In August 1992, members of the Gulf war coalition announced the establishment of a second no-fly zone covering the region to the south of the 32nd parallel, on a line just to the north of Najaf and Amara. The immediate trigger for action was the UN Human Rights Special Rapporteur’s report on the increasing Iraqi military pressure on the population of the southern marshes. However, the Rapporteur had envisaged some form of monitoring on the ground, rather than a no-fly zone. The announcement of the zone avoided the necessity for ground action of any kind, while it allowed the US to appear tough after one of the many disputes over weapons inspections that had occurred in July 1992.
Once again Resolution 688 was invoked to justify the intervention. But the southern zone has never actually contributed anything to the safety of the civilian population. In fact, the role assigned to the mission was to “observe” violations, not to stop them. As early as 1994, the US State Department’s annual report on the human rights situation in Iraq acknowledged that, although the no-fly zone prevented aerial attacks on the southern marshes, it did not prevent artillery attacks or other army actions. By the end of 1996, the same source noted that civilians were not protected from ground attack in either zone.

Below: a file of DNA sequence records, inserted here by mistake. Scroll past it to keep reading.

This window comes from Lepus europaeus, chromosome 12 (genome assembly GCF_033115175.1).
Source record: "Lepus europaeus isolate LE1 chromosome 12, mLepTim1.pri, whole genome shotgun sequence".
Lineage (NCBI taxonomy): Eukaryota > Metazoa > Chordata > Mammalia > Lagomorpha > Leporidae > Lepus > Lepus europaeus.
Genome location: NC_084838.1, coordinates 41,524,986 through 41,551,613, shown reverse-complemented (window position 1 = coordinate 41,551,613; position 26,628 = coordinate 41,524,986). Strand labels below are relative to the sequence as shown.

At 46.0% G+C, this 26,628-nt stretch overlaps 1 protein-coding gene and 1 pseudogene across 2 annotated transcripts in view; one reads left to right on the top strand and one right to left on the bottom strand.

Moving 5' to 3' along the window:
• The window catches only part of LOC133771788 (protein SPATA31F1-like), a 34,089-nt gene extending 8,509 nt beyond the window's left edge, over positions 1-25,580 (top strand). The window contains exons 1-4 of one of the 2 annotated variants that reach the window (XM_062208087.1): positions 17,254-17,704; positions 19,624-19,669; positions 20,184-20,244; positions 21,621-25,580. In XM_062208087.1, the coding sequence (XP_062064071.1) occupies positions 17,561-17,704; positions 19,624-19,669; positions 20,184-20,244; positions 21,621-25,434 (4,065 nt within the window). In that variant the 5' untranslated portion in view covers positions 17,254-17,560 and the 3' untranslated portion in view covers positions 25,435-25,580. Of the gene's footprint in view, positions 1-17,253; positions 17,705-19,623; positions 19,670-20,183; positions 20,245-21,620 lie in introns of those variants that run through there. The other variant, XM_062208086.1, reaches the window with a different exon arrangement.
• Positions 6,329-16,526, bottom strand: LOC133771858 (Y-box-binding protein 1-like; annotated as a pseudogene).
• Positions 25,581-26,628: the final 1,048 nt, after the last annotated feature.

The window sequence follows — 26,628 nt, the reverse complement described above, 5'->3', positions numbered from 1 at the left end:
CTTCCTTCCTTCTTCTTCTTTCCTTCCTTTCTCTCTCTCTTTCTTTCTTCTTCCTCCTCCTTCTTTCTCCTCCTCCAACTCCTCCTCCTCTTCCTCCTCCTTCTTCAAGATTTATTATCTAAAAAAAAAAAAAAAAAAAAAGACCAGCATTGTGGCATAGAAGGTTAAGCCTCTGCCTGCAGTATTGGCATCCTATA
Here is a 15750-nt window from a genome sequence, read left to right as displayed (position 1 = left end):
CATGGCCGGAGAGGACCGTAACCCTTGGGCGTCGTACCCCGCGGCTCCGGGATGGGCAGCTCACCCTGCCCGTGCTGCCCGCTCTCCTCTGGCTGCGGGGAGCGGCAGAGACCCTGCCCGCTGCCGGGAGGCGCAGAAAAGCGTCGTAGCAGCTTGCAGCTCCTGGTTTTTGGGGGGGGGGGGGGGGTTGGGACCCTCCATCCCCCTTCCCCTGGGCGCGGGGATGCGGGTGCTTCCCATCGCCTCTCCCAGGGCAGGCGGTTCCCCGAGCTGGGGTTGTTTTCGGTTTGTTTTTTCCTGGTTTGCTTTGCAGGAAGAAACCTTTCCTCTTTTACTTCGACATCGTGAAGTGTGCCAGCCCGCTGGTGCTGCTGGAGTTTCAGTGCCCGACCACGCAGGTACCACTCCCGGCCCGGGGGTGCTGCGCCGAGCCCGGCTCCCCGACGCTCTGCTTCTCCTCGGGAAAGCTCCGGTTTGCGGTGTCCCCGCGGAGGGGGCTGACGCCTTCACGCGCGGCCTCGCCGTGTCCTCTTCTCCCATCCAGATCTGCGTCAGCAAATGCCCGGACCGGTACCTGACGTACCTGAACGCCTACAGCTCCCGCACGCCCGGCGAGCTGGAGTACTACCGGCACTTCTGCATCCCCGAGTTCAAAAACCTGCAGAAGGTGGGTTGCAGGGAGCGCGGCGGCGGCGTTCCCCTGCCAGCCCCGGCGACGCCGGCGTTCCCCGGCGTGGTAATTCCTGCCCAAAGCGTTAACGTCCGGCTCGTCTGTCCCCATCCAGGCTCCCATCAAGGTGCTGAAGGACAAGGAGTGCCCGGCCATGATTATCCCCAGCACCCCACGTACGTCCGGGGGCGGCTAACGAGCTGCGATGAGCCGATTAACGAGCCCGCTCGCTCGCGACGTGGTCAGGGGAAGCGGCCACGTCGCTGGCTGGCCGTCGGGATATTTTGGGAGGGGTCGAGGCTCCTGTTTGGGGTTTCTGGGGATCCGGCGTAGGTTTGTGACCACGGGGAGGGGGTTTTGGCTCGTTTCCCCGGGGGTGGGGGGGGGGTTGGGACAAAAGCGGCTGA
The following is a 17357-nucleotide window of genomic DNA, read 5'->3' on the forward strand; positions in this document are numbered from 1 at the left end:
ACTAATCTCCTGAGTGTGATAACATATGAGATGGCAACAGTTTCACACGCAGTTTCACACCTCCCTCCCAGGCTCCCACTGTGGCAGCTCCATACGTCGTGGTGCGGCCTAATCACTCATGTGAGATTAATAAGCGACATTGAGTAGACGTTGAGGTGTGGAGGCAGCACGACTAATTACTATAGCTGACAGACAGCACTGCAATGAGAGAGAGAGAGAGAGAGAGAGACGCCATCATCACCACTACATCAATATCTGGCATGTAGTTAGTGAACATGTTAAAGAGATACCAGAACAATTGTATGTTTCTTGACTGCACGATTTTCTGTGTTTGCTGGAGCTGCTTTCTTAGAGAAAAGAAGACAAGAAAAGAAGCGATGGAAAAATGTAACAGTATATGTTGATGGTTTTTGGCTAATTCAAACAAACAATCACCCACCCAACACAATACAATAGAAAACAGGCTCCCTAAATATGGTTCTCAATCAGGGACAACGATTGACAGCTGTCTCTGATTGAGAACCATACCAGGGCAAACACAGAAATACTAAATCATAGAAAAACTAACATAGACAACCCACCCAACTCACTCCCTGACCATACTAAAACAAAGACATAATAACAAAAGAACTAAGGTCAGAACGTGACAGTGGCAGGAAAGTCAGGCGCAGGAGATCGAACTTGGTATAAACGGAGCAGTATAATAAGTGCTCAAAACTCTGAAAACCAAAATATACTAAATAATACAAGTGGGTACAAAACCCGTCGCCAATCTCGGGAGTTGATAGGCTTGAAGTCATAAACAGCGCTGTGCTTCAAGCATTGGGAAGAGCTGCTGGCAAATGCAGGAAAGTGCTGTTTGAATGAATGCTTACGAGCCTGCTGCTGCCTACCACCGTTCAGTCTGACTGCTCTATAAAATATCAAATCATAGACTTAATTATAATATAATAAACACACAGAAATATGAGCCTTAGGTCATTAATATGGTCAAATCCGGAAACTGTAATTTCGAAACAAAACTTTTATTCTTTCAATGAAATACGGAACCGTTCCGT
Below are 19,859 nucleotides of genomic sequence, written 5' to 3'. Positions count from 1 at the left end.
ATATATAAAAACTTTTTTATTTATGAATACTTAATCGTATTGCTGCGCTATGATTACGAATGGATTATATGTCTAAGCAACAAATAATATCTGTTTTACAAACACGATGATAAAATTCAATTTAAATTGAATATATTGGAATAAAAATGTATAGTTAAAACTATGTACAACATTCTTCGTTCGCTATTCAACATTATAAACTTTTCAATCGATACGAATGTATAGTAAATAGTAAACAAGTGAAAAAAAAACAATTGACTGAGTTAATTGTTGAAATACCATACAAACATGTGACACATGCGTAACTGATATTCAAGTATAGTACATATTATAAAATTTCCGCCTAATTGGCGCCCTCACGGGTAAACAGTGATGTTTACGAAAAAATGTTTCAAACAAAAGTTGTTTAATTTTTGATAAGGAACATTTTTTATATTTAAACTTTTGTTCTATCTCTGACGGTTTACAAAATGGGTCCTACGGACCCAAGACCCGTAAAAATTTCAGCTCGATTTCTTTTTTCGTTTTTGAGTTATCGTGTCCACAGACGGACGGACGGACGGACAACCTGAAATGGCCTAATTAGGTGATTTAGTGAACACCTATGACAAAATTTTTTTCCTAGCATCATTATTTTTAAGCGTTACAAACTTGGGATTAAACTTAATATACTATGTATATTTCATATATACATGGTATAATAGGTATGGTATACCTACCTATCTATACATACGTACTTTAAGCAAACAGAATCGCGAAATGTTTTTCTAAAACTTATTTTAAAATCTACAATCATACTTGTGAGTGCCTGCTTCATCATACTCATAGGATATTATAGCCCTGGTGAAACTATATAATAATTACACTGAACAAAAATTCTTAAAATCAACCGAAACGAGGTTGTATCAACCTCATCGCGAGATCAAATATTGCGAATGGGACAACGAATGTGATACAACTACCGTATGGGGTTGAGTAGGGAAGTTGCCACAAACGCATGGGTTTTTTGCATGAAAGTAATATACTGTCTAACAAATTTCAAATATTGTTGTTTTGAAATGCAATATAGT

Gradually, the US began to justify the southern no-fly zone more as a means of reassuring its allies in the Gulf that Iraqi planes would be kept far away from their airspace. Then, under the Clinton administration’s policy of “containment” of Iraq, both no-fly zones became part of the vague objective to “keep up the pressure on Saddam.” In the north, the CIA began to support efforts by Iraqi opposition groups to stage an attack and possibly a coup attempt from Iraqi Kurdistan.